It’s hard to know what this episode is really about. Government bullying private enterprise? An evil conspiracy to crush a competitor? Confused consumers unable to read a label? All of the above? In a nutshell, on 12 August 2015 the US Food and Drug Administration sent a warning letter to Josh Tetrick, CEO of Hampton Creek Foods, informing him that two of Hampton Creek’s products:
are in violation of section 403 of the Federal Food, Drug, and Cosmetic Act (the Act) [21 U.S.C. § 343] and its implementing regulations found in Title 21, Code of Federal Regulations, Part 101 (21 CFR 101).
Just Mayo and Just Mayo Sriracha are the two products, and their crime is that they do not contain eggs. So they cannot be called “mayo”. Who sicced the FDA on Hampton Creek? has become the big question, as a pile of emails winkled out of the government by a Freedom of Information Act request seem to show that the American Egg Board orchestrated a campaign against Hampton Creek.
I mentioned the story in my newsletter three weeks ago, which prompted Peter Hertzmann, an independent researcher and a friend, to suggest that the reality, as ever, is not quite so straightforward. Peter was good enough to fill me in on some of the background.
- Peter Hertzmann’s website is well worth exploring for all sorts of good things.
- The American Egg Board is just one of several commodity checkoff programs. There have been some very interesting challenges to the whole idea of a mandatory checkoff, one of which recently featured on BackStory, a history podcast. I did ask if I could use it, but no reply yet; you can hear the segment here, but you will need a sharper legal brain than mine to decide whether mandatory funding of something called government speech raises First Amendment concerns.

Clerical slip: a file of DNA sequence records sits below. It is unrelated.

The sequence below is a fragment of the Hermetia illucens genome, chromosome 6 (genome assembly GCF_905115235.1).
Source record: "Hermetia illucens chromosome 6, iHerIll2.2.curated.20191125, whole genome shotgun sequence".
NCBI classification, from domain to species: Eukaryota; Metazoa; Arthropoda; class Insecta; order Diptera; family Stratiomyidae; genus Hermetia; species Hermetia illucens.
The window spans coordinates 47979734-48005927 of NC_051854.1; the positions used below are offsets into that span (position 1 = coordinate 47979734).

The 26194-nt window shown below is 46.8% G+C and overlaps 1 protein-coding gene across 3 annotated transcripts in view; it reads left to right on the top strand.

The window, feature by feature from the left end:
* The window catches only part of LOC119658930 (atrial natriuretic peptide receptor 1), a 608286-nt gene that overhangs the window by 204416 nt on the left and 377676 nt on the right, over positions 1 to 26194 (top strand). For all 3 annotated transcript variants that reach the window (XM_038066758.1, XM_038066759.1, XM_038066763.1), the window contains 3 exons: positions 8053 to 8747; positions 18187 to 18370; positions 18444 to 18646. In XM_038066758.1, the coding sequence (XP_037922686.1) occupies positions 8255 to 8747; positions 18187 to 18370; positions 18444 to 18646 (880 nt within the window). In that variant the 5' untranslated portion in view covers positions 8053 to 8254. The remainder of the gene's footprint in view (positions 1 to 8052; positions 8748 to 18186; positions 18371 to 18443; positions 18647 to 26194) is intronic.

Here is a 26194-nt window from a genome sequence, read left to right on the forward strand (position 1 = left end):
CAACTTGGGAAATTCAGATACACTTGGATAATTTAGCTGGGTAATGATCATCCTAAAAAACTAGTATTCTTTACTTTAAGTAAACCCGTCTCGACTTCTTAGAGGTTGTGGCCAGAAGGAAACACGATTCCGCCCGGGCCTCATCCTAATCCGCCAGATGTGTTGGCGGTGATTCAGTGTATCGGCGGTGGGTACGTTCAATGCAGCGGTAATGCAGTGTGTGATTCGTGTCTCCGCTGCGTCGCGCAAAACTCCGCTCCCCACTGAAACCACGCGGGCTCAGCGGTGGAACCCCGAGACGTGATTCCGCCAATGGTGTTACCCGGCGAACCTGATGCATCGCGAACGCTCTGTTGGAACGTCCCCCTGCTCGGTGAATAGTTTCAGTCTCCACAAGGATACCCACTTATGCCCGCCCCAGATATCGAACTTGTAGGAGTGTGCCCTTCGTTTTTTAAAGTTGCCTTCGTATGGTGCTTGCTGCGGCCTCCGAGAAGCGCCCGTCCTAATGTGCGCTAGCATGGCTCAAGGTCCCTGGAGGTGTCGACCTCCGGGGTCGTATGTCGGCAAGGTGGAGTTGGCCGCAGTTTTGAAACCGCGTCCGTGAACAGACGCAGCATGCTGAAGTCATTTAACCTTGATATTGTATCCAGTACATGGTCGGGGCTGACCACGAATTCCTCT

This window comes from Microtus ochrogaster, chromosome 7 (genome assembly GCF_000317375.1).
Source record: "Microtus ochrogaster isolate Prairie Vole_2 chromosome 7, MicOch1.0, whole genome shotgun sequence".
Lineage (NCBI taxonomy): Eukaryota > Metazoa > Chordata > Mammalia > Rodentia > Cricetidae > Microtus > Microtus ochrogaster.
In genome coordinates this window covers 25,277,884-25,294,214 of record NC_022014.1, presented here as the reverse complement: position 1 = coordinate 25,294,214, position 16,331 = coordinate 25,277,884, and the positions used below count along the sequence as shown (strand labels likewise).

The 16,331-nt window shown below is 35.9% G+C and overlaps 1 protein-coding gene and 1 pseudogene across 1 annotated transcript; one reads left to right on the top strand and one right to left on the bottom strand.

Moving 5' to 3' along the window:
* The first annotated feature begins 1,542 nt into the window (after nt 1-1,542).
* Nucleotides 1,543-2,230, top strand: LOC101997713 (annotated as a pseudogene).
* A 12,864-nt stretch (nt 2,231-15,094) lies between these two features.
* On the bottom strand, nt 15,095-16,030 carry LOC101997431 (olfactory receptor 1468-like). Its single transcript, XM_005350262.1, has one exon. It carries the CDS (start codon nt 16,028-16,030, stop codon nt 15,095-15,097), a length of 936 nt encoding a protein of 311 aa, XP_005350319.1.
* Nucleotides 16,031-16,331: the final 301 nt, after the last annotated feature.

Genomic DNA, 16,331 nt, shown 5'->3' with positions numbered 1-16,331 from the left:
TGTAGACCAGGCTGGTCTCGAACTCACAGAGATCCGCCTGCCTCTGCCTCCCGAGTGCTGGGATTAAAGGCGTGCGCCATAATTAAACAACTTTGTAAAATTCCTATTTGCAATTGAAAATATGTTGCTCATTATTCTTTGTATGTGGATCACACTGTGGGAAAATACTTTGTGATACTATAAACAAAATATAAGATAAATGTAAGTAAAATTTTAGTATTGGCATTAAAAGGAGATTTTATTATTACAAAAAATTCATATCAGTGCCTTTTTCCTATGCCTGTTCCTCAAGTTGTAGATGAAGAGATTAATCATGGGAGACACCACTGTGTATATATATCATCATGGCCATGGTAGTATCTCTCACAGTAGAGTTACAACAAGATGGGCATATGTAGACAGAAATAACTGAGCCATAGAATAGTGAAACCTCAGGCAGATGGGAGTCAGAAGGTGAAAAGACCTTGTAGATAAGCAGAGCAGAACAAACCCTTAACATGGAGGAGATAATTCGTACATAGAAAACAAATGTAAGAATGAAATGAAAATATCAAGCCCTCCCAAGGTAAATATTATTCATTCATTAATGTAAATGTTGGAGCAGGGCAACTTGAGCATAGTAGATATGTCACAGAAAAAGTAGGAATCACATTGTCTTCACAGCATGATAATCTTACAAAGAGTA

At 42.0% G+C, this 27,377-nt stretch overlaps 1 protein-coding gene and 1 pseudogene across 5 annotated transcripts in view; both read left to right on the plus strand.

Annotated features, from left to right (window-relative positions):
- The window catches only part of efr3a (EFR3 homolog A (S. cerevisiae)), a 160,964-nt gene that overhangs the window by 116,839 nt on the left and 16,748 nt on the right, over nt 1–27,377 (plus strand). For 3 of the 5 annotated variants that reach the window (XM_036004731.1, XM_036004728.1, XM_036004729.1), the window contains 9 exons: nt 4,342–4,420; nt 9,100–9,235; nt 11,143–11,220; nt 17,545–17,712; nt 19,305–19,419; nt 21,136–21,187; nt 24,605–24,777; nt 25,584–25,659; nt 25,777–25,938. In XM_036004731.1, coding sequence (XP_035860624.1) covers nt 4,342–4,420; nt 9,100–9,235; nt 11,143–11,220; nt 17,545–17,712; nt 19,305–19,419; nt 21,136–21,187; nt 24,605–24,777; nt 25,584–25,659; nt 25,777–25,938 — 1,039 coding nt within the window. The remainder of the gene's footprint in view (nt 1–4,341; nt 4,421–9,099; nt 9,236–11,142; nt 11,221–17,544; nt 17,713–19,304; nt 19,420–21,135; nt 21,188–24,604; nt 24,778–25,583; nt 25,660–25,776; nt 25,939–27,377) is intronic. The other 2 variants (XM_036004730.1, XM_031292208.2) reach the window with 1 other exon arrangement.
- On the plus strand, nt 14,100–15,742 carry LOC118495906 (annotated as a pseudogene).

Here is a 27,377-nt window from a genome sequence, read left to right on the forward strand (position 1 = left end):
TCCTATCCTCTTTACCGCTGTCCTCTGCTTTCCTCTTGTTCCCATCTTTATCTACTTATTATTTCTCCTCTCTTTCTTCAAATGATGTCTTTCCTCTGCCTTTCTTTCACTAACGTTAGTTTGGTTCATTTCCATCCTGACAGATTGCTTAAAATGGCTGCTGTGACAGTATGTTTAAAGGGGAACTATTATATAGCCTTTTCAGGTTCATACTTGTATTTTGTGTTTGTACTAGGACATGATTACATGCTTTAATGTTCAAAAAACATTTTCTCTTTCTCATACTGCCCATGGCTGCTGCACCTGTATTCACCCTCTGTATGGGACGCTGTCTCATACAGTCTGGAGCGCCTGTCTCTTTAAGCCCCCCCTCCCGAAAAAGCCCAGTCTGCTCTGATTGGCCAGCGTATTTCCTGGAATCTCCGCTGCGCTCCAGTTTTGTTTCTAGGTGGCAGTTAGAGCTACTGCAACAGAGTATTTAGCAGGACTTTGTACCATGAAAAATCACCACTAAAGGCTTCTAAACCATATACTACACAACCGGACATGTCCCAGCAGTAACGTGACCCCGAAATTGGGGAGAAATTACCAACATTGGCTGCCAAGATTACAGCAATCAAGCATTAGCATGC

- What got Peter and me into the sciencey discussion of mayonnaise and emulsions was his mention of the Harvard University Science and Cooking lecture series. I’m mortified to admit that I didn’t know about it. Many of the lectures are on YouTube, and one in particular that Peter pointed me to showed Nandu Jubany from Can Jubany restaurant in Spain making an aioli from nothing but garlic, salt and olive oil, and a bit of water. You can see him do that from about 13:30 to 17:30 in this video, but the intro, on emulsions, is worth watching too if you want to a better understanding.
- I’m sharing, without comment, some of the AEB material obtained by Ryan Shapiro.
- The FDA’s letter is, of course, online.
- The banner image of a mayonnaise emulsion under the microscope is from a scientific paper on substituting eggs with a modified potato starch.